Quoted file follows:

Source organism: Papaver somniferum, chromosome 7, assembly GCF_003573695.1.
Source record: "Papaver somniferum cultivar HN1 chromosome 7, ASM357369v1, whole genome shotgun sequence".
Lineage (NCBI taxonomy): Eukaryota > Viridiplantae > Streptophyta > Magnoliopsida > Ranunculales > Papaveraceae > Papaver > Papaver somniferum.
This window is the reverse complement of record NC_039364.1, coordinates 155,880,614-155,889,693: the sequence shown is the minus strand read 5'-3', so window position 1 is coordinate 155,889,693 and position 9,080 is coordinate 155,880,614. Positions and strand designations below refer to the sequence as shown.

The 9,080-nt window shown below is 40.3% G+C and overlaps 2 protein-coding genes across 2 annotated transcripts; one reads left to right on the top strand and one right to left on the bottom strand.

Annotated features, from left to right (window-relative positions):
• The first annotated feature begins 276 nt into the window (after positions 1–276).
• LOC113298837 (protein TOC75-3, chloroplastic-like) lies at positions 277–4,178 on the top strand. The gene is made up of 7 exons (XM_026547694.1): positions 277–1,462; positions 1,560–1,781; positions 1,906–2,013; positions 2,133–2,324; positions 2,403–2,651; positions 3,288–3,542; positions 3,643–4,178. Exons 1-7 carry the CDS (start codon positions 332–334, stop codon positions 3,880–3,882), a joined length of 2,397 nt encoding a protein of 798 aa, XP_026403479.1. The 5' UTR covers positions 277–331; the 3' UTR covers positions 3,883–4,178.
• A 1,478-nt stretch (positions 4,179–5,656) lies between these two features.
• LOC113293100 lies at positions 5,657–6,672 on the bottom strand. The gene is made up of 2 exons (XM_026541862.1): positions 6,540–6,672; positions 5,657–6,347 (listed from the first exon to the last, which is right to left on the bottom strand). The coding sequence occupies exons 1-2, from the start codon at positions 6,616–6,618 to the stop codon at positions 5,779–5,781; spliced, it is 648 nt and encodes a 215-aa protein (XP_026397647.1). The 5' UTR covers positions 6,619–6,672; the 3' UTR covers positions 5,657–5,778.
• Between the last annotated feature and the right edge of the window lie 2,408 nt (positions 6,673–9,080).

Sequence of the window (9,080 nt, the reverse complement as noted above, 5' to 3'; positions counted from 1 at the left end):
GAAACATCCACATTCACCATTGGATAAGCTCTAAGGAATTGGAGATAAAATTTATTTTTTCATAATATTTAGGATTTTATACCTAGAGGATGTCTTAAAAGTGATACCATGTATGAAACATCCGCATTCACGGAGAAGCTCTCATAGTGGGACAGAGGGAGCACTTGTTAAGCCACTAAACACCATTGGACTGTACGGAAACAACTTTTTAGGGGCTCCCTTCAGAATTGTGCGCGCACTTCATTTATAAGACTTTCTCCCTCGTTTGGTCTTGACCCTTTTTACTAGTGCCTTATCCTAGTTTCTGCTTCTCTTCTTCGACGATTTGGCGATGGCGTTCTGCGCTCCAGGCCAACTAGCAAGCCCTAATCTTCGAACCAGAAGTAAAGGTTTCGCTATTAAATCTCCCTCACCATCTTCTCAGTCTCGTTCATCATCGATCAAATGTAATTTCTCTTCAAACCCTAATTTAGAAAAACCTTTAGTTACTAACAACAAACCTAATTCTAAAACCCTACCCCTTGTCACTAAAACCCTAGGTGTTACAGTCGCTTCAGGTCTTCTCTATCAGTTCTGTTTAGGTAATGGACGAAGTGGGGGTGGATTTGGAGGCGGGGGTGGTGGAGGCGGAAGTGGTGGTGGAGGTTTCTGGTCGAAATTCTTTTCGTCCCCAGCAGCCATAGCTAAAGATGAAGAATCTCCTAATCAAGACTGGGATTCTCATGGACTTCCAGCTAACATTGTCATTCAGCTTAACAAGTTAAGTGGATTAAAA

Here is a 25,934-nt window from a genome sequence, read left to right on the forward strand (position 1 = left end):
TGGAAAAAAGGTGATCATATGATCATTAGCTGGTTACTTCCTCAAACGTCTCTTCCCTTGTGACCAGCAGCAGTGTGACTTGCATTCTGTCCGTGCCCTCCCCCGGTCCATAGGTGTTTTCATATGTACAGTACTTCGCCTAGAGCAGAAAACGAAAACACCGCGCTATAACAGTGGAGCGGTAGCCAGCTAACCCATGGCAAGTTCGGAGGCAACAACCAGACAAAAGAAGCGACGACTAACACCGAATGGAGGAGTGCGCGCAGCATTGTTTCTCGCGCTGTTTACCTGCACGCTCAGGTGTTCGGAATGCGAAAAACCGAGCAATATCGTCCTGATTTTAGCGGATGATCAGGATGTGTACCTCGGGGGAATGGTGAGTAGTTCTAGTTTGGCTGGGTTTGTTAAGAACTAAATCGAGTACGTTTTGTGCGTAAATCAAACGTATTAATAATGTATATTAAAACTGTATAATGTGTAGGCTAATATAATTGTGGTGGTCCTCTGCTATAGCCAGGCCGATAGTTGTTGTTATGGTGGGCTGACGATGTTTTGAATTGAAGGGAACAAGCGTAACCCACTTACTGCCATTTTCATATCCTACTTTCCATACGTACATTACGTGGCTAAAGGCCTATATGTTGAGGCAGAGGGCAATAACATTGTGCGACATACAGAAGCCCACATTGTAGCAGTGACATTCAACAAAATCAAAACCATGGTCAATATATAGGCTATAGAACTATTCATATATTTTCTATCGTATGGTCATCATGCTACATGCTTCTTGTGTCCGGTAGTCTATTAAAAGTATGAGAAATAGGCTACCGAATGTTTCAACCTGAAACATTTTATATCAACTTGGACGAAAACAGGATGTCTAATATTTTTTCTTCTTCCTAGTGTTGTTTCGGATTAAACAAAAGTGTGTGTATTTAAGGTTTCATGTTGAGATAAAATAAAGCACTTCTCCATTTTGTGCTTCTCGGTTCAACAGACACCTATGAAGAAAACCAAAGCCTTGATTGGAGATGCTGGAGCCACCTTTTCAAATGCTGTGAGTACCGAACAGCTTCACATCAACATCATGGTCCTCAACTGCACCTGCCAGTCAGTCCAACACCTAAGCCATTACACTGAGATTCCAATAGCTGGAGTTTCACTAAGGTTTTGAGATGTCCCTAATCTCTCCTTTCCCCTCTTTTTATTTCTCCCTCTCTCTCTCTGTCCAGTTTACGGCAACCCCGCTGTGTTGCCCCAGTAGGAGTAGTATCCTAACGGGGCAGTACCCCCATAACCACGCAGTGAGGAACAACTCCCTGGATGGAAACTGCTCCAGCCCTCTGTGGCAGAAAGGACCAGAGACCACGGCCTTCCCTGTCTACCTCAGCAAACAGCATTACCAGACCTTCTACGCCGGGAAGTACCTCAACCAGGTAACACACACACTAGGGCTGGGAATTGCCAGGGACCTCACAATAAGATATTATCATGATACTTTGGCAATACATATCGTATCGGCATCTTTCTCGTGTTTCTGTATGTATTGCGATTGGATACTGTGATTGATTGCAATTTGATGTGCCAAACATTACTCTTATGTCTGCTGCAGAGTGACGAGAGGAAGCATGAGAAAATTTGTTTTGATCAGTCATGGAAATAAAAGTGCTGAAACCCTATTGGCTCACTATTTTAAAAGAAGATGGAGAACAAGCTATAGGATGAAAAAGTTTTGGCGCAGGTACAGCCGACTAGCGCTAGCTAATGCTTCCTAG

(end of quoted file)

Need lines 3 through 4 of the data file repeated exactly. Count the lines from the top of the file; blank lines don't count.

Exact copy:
Lineage (NCBI taxonomy): Eukaryota > Viridiplantae > Streptophyta > Magnoliopsida > Ranunculales > Papaveraceae > Papaver > Papaver somniferum.
This window is the reverse complement of record NC_039364.1, coordinates 155,880,614-155,889,693: the sequence shown is the minus strand read 5'-3', so window position 1 is coordinate 155,889,693 and position 9,080 is coordinate 155,880,614. Positions and strand designations below refer to the sequence as shown.